Were you aware that cruise ships used to lack celebrity chefs? We know! We are flummoxed at this bit of nautical history, so often do we cover celebrity chefs on cruise ships, that we simply had believed for the longest time that the two things were a package deal. But once upon a time, when cruise ships were for the ultra rich (they eventually discovered yachts), dinner was an intensely formal affair, with seating arrangements and multi-course dinners.
Want proof, because like us, you cannot believe that cruise ships once lacked 24-hour buffets? Here’s Norma Beazley and her enormous catalogue of maritime menus to describe feasts of yore, courtesy of the New York Times:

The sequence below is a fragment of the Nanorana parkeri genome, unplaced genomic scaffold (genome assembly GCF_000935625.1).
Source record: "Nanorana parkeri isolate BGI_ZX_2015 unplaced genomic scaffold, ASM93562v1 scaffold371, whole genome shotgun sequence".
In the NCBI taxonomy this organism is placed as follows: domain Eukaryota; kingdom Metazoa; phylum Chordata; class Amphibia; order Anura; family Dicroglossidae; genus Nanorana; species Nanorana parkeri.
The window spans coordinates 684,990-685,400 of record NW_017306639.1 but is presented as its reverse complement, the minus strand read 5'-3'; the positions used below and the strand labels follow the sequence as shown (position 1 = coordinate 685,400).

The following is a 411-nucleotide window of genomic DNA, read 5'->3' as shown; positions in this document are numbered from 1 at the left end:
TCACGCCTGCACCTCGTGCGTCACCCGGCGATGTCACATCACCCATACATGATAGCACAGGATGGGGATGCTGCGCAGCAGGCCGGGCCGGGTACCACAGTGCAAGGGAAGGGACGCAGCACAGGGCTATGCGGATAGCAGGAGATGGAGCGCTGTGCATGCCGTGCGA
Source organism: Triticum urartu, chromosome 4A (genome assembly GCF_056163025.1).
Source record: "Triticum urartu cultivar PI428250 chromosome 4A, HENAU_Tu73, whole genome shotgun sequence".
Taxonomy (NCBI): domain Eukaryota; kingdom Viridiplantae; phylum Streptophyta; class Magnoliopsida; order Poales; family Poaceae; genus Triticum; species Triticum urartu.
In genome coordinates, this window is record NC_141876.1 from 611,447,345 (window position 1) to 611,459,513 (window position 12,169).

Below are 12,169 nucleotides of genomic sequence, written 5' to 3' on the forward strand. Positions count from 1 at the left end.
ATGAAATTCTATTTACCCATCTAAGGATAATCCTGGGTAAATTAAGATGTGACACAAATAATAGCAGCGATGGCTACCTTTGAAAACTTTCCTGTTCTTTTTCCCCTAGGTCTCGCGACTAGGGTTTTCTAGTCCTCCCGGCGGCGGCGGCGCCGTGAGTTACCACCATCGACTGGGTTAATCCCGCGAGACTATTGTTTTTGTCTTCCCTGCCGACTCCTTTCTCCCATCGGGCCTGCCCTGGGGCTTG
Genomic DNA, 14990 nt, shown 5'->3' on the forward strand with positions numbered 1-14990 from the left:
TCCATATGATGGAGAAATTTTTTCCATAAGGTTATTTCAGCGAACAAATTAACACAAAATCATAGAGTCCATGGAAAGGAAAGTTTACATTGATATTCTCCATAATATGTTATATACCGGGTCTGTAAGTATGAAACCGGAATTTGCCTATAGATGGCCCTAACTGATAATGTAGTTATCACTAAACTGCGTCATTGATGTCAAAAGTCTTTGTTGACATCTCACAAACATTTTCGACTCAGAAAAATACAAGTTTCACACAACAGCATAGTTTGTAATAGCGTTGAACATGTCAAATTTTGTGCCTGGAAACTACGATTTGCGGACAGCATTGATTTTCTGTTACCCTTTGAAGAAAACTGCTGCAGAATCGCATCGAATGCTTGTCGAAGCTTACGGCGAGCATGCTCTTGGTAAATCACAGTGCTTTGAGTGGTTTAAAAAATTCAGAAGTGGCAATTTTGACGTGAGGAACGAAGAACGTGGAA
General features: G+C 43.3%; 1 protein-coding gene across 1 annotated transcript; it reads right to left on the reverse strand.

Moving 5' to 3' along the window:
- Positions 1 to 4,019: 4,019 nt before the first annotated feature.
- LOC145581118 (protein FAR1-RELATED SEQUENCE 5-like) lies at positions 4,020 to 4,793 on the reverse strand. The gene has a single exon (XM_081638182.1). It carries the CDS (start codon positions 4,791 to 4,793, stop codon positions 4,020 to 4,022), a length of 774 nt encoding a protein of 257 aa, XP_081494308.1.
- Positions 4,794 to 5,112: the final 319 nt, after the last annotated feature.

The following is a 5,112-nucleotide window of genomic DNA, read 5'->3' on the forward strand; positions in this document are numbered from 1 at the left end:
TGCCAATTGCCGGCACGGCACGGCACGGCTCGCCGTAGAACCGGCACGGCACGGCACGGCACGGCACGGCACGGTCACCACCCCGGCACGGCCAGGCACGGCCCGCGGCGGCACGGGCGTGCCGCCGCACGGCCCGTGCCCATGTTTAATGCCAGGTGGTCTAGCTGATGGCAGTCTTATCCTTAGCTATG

For first-class passengers during the grand era of ocean liners, from 1910 to 1960, the menu choices were staggering. On storied ships like the Normandie and the Mauretania, dinner might have had 12 courses, with 8 to 10 options for each course.
“I don’t see how you could go from New York to Europe without gaining 20 pounds,” Mrs. Beazley said, looking at a 1935 first-class dinner menu from the Normandie that offered three kinds of consommé, six types of ham and five choices of ice cream. “You could have everything you wanted and as much as you wanted.”
…The menu items were also more sophisticated: iced beluga caviar, clear green turtle soup, cauliflower mousseline and venison cutlets à la Nérac.
While we’re sure that the Top Chef cruise serves things just as delicious, we’re also willing to bet that they would never ask rich people like John Jacob Astor IV to pay for the privilege of hanging out with chefs. That is not how society worked back then.
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